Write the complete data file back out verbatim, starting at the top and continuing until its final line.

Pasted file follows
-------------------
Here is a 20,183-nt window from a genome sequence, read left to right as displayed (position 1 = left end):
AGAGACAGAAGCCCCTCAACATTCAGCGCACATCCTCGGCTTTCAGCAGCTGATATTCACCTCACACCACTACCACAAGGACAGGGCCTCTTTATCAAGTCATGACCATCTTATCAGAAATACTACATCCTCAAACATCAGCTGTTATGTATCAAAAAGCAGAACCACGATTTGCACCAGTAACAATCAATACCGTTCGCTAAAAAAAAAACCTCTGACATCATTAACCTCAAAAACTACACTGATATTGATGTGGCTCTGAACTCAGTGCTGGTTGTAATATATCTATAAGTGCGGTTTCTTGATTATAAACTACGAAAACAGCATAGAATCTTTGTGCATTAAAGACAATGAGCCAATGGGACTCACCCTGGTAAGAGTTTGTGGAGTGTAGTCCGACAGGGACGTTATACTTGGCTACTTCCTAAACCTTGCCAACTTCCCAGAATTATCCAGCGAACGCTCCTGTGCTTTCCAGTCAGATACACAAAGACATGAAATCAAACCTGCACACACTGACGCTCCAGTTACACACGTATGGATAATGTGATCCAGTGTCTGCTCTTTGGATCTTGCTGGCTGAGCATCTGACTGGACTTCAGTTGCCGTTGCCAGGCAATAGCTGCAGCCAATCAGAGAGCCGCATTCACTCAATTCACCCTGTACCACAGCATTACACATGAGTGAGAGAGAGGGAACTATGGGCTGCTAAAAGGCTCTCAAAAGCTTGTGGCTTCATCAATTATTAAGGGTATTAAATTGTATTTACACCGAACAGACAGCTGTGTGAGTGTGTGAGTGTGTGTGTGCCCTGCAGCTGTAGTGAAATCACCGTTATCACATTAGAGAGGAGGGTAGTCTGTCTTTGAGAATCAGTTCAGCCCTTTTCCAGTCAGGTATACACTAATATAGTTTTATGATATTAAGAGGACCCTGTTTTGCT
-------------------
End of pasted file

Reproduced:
Here is a 20,183-nt window from a genome sequence, read left to right as displayed (position 1 = left end):
AGAGACAGAAGCCCCTCAACATTCAGCGCACATCCTCGGCTTTCAGCAGCTGATATTCACCTCACACCACTACCACAAGGACAGGGCCTCTTTATCAAGTCATGACCATCTTATCAGAAATACTACATCCTCAAACATCAGCTGTTATGTATCAAAAAGCAGAACCACGATTTGCACCAGTAACAATCAATACCGTTCGCTAAAAAAAAAACCTCTGACATCATTAACCTCAAAAACTACACTGATATTGATGTGGCTCTGAACTCAGTGCTGGTTGTAATATATCTATAAGTGCGGTTTCTTGATTATAAACTACGAAAACAGCATAGAATCTTTGTGCATTAAAGACAATGAGCCAATGGGACTCACCCTGGTAAGAGTTTGTGGAGTGTAGTCCGACAGGGACGTTATACTTGGCTACTTCCTAAACCTTGCCAACTTCCCAGAATTATCCAGCGAACGCTCCTGTGCTTTCCAGTCAGATACACAAAGACATGAAATCAAACCTGCACACACTGACGCTCCAGTTACACACGTATGGATAATGTGATCCAGTGTCTGCTCTTTGGATCTTGCTGGCTGAGCATCTGACTGGACTTCAGTTGCCGTTGCCAGGCAATAGCTGCAGCCAATCAGAGAGCCGCATTCACTCAATTCACCCTGTACCACAGCATTACACATGAGTGAGAGAGAGGGAACTATGGGCTGCTAAAAGGCTCTCAAAAGCTTGTGGCTTCATCAATTATTAAGGGTATTAAATTGTATTTACACCGAACAGACAGCTGTGTGAGTGTGTGAGTGTGTGTGTGCCCTGCAGCTGTAGTGAAATCACCGTTATCACATTAGAGAGGAGGGTAGTCTGTCTTTGAGAATCAGTTCAGCCCTTTTCCAGTCAGGTATACACTAATATAGTTTTATGATATTAAGAGGACCCTGTTTTGCT